Burma/Myanmar conflict risk: how can investors respond?

If you would like further details, or to listen to a recording of the EIRIS CRN webinar held on Wednesday 9th June 2021, please contact Hetal Jani: [email protected]

Yael Rosenfeld, Campaign Co-ordinator with EIRIS Foundation & Webinar Chair

There are numerous initiatives that investors are undertaking to respond to the crisis in Burma/Myanmar.

  • The Myanmar Centre for responsible Business engaged with issued a statement to express their concern and stressed the need to respect human rights, the rule of law, and the swift resolution of the crisis.
  • The Business & Human Rights Resource Centre has publicly challenged companies to answer a series of questions.
  • Other investors have also supported a statement coordinated by the Investor Alliance for Human Rights.
  • EIRIS CRN has joined in by introducing a framework to systematically manage conflict exposure to Burma/Myanmar with the objective of promoting peace, stability, and a return to democracy in the country.

Bennett Freeman, former SVP Calvert Investments and U.S. Deputy Assistant Secretary of State for Democracy, Human Rights and Labor

  • Those involved with EIRIS CRN and its work on Sudan for more than a decade now feel that investor focus needs to widen to other conflicts across their portfolios.
  • Nowhere is the need for research and analysis more urgent now than Burma/Myanmar today, where there is a debate over the relative merits of divestment and engagement.
  • There is indeed a legitimate moral case can be made for divestment and exit by companies and investors in response to the deteriorating situation. But there is also a moral, political, and economic case for companies to remain if they make certain commitments, above all now transparency and accountability with respect to revenue payments they make to the regime. Plus, they must weigh the impact of their actions on the safety and security of locals, staff, and workers, and any inadvertent implications for continuing violence and conflict that may create a failed state situation.

Philippe Bone, Project Manager, EIRIS Conflict Risk Network

  • Companies operating in conflict-affected areas can reduce their downstream exposure to conflict risk by contributing to activities that promote peace and stability.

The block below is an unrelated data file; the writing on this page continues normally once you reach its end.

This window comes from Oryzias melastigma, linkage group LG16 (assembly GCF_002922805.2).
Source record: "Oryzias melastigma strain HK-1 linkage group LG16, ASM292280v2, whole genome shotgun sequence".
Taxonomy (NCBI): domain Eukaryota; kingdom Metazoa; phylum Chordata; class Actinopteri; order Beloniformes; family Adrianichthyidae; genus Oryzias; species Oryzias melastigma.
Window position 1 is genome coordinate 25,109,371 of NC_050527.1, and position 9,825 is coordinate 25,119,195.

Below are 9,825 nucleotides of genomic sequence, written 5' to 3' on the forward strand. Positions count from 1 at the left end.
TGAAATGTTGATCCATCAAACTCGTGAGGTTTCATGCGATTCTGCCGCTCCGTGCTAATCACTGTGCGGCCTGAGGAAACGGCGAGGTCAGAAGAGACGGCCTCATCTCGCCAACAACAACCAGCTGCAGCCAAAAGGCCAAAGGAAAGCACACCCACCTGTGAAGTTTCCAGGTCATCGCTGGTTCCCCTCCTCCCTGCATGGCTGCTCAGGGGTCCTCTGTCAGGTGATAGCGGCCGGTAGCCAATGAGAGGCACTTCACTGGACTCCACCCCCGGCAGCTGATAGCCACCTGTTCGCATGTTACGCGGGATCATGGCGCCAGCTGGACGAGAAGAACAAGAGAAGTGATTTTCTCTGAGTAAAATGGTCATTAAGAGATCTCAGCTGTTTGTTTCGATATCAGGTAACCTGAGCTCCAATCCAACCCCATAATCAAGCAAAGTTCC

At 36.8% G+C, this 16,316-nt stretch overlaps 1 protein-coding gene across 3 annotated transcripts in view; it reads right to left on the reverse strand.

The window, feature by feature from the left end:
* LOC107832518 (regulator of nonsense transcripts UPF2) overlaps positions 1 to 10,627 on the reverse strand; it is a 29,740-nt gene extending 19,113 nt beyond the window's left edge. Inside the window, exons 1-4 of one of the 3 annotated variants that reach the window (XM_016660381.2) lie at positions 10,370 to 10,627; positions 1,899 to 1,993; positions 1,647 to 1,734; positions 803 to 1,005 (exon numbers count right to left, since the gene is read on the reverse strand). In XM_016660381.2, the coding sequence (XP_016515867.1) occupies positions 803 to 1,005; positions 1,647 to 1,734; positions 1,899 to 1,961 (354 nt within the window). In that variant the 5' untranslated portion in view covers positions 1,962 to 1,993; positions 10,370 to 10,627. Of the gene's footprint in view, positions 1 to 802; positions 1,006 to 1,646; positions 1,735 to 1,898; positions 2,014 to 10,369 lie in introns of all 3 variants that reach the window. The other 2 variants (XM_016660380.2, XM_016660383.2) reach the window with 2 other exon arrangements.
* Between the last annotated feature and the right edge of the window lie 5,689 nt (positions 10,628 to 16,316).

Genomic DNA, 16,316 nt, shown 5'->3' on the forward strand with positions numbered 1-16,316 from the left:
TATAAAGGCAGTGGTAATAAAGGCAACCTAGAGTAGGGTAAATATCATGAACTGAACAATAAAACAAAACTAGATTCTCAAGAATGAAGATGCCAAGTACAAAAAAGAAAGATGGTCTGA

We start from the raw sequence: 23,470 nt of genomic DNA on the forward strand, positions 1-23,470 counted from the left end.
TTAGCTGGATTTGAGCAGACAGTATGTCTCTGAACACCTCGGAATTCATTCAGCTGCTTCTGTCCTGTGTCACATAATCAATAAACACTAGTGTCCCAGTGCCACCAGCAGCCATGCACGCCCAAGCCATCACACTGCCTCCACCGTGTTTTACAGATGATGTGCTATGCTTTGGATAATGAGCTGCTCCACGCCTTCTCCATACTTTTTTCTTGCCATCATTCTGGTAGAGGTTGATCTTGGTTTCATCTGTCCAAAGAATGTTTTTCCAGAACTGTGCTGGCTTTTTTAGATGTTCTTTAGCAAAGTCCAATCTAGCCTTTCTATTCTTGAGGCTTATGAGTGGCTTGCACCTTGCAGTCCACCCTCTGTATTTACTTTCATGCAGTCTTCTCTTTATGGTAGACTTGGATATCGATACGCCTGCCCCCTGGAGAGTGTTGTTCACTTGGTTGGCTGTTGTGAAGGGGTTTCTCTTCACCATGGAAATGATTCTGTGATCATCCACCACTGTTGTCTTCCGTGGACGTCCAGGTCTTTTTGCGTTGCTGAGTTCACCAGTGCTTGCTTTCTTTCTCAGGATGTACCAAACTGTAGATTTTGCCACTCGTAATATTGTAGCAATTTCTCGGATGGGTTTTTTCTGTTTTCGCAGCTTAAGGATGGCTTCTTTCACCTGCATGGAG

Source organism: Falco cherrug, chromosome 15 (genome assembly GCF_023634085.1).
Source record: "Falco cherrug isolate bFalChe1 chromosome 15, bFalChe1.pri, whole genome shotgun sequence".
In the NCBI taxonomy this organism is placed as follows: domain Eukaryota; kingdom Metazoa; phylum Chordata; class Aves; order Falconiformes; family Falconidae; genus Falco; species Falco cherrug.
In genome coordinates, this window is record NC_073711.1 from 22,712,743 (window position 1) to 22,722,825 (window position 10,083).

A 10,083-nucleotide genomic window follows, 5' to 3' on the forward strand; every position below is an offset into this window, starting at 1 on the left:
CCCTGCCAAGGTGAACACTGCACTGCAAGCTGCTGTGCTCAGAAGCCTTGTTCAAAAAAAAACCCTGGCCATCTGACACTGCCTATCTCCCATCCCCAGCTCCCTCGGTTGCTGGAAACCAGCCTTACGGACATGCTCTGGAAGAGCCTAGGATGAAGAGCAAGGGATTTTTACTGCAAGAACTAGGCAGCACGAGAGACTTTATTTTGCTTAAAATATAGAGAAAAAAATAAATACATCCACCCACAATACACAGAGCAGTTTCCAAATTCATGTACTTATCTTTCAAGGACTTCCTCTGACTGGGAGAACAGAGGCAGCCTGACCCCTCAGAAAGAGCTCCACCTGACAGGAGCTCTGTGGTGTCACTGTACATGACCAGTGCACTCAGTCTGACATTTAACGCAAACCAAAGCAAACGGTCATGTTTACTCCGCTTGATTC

• EIRIS CRN developed a free resource—with the input of experts on investment policy as well as Burma/Myanmar–for investors seeking to systematically manage their exposure to conflict risk in Burma/Myanmar.
  • EIRIS CRN can support investors seeking to manage exposure to conflict-related risks with our investor-tailored services.

Shin Furuya, Impact Investment Strategist at Domini Impact Investments

  • Although the Burma/Myanmar sanctions were repealed, Domini recognized early on that there was significant conflict and human rights risks in the country
  • Companies are not often very transparent regarding their activities and their links with “high-risk activities” in conflict-affected areas. This was the case with Burma/Myanmar.
  • Many companies showed no evidence of conducting Human Rights due diligence before moving into Burma/Myanmar.

Dr. Tara Van Ho, Essex University School of Law and Human Rights Centre

  • Risks of bad investments are significant; currently, Burma/Myanmar is being associated with some of the gravest IHL and Human Rights violations
  • Documented cases illustrate that the victims of abuses often seek reparations, often decades after the occurrence of the abuse
  • Risks to investors are significant as parent companies—and possibly investors–can incur liability for the actions of subsidiary companies and supply chains.
  • European laws are increasingly subjecting investors to the same rules as corporations.
  • To combat their risks, companies and investors must undertake heightened human rights due diligence, use their leverage to affect change, and mitigate their harms. Companies can mitigate the harms caused by their activities by working with humanitarian organizations providing relief to the victims. Mitigation is not the same as off-setting.